# Minimum and Maximum help

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(3x^2 + 2xy + y^2)/(x^2 - 2xy + 3y^2)

Thanks!

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We're not going to solve the problem for you. Can you show us what you've tried, or explain where you're confused?

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If you know calculus, it's a simple matter of finding the derivative. What would the derivative necessarily be equal to when the function is at its minimum or maximum?

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I've simplified it to the equations

0 = x(x-y)^2 and 0 = y(x-y)^2. I know that x and y can't be zero because at (0,0) the function is undefined. So are the critical points anywhere where x = y? That seems to be the place that the other quantity in the two equations would be zero.

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First off - some maths teachers would immediately dock points for calling the expression in your first post an equation; without an equals it isn't an equation. Secondly - do you have in your head what sort of equation (assuming it equals zero) this is - ie is it possible to draw a simple line representing this curve on a piece of paper. Thirdly perhaps give a bit more detail about what you did to simplify.

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I've simplified it to the equations

0 = x(x-y)^2 and 0 = y(x-y)^2. I know that x and y can't be zero because at (0,0) the function is undefined. So are the critical points anywhere where x = y? That seems to be the place that the other quantity in the two equations would be zero.

If those are indeed the derivatives, that makes sense. I presume you took the gradient and set its components to zero?

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Yes that is what I did. I took the partial derivatives with respect to x and y and thensimplified them down to that result.

I'll attemt to show my work here, but I don't know how to make the work look like real math steps rather than typed out math.

f(x) = partial derivative with respect to x f(y) = same with y

f(X) = 0 = 2((x^2-2xy+3y^2)(3x+y) - (3x^2+2xy+y^2)(x-y))/(x^2-2xy+3y^2)^2

f(x) = 0 = (3x^3-6x^2y+9xy^2+x^2y-2xy^2+3y^3-3x^3-2x^2y-xy^2+3x^2y+2xy^2+y^3)/(x^2-2xy+3y^2)^2

f(x) = 0 = (-4x^2y+8xy^2+4y^3)/(x^2-2xy+3y^2)^2

f(x) = 0 = (y^3+2xy^2-x^2y)/(x^2-2xy+3y^2)^2

The only way that f(x) will be zero is if the numerator is zero, so we set it equal to zero:

0 = y^3+2xy^2-x^2y

0 = y(y^2+2xy-x^2)

I realize now that when I wrote y(x-y)^2 I was wrong in that y^2+2xy-x^2 does not factor to (x-y)^2!

f(y) = 0 = 2((x^2-2xy+3y^2)(3x+y) - (3x^2+2xy+y^2)(x-y))/(x^2-2xy+3y^2)^2

The work is very similar for f(y), and I end up with

0 = x(x^2-2xy-y^2)

So now I don't know where to go from there. I see that the f(x) equation can be rewritten as 0 = y(x^2-2xy-y^2), but I don't know how that really helps matters.

Thanks!

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Yes that is what I did. I took the partial derivatives with respect to $x$ and $y$ and thensimplified them down to that result.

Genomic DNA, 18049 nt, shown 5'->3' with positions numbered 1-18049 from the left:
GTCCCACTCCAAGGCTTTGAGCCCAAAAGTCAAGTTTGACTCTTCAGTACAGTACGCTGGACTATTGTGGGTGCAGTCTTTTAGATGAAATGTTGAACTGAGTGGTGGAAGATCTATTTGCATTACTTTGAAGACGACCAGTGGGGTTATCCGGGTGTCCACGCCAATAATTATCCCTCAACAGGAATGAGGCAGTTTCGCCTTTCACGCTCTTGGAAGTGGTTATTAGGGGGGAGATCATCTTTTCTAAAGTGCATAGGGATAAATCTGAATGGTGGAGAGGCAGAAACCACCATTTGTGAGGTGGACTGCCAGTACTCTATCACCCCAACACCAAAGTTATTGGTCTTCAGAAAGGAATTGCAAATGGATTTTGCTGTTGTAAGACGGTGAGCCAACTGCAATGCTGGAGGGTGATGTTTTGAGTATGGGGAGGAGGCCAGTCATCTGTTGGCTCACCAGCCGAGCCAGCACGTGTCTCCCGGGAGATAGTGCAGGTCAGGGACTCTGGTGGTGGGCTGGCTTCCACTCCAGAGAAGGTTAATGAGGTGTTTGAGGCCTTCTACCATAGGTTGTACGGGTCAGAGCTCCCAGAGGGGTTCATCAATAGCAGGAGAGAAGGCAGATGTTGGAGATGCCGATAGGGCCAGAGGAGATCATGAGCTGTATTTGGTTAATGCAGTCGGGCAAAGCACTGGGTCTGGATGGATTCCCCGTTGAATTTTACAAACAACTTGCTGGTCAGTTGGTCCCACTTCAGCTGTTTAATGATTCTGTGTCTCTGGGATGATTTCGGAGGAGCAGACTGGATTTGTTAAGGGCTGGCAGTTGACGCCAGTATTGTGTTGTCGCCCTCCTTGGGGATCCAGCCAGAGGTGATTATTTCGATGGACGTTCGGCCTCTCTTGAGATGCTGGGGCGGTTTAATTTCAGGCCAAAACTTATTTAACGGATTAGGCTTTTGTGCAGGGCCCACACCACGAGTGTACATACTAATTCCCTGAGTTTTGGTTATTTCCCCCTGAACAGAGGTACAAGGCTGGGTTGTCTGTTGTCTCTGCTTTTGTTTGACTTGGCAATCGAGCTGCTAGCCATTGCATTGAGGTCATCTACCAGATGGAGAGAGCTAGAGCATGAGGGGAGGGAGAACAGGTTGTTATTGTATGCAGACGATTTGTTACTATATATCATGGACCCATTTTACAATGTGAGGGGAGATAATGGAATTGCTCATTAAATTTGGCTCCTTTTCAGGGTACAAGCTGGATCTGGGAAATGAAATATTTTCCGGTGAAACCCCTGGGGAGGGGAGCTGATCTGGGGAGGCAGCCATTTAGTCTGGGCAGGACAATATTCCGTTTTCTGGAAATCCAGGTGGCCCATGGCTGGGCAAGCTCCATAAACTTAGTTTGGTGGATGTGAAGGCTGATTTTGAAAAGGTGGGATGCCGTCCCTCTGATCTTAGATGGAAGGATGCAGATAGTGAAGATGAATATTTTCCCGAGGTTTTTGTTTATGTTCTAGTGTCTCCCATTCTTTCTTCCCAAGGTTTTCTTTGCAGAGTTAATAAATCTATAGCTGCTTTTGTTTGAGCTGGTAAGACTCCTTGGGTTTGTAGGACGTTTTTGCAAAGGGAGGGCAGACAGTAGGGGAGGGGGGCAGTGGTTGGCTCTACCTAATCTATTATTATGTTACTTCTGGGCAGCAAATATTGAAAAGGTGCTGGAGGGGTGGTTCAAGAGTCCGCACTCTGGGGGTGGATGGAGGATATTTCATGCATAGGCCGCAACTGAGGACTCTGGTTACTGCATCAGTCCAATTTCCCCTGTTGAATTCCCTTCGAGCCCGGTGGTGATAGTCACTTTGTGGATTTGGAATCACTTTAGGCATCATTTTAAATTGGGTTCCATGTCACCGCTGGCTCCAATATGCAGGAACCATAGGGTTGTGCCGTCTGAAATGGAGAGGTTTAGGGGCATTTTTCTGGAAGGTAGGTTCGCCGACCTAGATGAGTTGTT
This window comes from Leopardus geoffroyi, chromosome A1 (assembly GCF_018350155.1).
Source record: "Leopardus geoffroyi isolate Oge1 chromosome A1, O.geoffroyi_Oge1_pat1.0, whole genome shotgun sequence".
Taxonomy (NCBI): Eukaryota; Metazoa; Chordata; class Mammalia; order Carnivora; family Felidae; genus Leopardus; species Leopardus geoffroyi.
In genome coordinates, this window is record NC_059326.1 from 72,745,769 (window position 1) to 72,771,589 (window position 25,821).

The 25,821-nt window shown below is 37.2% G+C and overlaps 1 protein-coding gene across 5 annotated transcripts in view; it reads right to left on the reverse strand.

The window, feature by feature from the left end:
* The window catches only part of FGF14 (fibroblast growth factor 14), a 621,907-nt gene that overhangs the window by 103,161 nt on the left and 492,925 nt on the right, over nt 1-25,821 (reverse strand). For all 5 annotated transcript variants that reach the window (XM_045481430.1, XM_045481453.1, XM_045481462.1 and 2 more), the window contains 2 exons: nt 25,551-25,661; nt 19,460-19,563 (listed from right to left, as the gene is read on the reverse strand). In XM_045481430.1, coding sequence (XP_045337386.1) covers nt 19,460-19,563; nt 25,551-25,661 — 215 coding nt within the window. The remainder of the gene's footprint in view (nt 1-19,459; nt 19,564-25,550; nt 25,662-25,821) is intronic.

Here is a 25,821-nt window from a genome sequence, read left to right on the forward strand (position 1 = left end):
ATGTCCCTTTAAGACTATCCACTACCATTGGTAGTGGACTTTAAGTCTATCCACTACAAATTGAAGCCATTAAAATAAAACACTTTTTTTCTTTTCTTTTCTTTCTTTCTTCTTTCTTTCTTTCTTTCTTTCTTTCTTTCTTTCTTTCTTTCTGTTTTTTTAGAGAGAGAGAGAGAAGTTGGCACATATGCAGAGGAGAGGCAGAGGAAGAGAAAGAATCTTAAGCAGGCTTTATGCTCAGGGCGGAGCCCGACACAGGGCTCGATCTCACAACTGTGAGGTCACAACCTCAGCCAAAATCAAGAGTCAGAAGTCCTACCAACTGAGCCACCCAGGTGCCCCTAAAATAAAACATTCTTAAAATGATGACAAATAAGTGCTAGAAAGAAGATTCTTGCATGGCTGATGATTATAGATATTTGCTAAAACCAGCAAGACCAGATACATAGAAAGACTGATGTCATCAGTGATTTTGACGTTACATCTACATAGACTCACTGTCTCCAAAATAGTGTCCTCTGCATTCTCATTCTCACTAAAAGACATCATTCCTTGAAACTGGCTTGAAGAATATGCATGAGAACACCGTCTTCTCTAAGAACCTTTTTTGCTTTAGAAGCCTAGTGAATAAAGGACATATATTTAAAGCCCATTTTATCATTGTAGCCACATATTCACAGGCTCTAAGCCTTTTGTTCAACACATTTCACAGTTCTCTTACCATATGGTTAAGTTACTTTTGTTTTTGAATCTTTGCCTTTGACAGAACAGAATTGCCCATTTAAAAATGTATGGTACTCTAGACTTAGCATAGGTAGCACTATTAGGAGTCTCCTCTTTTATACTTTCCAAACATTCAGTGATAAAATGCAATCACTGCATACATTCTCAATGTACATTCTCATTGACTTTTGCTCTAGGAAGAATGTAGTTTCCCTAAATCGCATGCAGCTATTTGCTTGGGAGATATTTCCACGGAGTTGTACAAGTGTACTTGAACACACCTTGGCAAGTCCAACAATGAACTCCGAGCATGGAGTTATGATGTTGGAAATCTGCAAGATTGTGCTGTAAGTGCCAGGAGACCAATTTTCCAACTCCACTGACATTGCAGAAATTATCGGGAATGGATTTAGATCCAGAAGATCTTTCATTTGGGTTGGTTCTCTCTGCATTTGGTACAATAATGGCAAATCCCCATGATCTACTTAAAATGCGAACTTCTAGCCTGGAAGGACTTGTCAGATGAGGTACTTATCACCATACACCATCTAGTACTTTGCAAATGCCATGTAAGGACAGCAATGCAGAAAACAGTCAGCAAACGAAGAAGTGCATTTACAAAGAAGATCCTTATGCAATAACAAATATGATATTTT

I'll attemt to show my work here, but I don't know how to make the work look like real math steps rather than typed out math.

$f(x) =$ partial derivative with respect to $x$. $f(y) =$ same with $y$

$f(x) = 0 = 2 \frac{(x^2-2xy+3y^2)(3x+y) - (3x^2+2xy+y^2)(x-y)}{(x^2-2xy+3y^2)^2}$

$f(x) = 0 = \frac{3x^3-6x^2y+9xy^2+x^2y-2xy^2+3y^3-3x^3-2x^2y-xy^2+3x^2y+2xy^2+y^3}{(x^2-2xy+3y^2)^2}$

$f(x) = 0 = \frac{-4x^2y+8xy^2+4y^3}{(x^2-2xy+3y^2)^2}$

$f(x) = 0 = \frac{y^3+2xy^2-x^2y}{(x^2-2xy+3y^2)^2}$

The only way that $f(x)$ will be zero is if the numerator is zero, so we set it equal to zero:

$0 = y^3+2xy^2-x^2y$

$0 = y(y^2+2xy-x^2)$

I realize now that when I wrote $y(x-y)^2$ I was wrong in that $y^2+2xy-x^2$ does not factor to $(x-y)^2$!

$f(y) = 0 = 2 \frac{(x^2-2xy+3y^2)(3x+y) - (3x^2+2xy+y^2)(x-y)}{(x^2-2xy+3y^2)^2}$

The work is very similar for $f(y)$, and I end up with

$0 = x(x^2-2xy-y^2)$

So now I don't know where to go from there. I see that the $f(x)$ equation can be rewritten as $0 = y(x^2-2xy-y^2)$, but I don't know how that really helps matters.

Thanks!

Hi! Latex is used to format your mathematics for our viewing purposes. You can click on any example to get further details.

This sounds like a simple D-Test or Second Derivative Test. A thorough and comprehensible explanation can be found in any introductory calculus textbook.

Edited by Xittenn
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I need to find the critical points before I can use the second derivative test. The problem is, instead of getting a number for x and y, I get expressions of one in terms of the other, and I don't know what to do with that.

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The only way that f(x) will be zero is if the numerator is zero, so we set it equal to zero:

0 = y(y^2+2xy-x^2)

The work is very similar for f(y), and I end up with

0 = x(x^2-2xy-y^2)

Well that is quite fortunate in that both those have the same factor, which must be zero if you eliminate the possibility where x and y are zero. Then solving the quadratic equation gives you the other answers.

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Yeah I used the quadratic equation and got

$y = (-1+\sqrt{2})x$

$y = -(1+\sqrt{2})x$

Now I don't know how to use that to find the critical points. Is it any x and y that fulfill that? And if it's any, meaning there are infinite critical points, how do I know which is the max or min?

Edited by Math_Struggles

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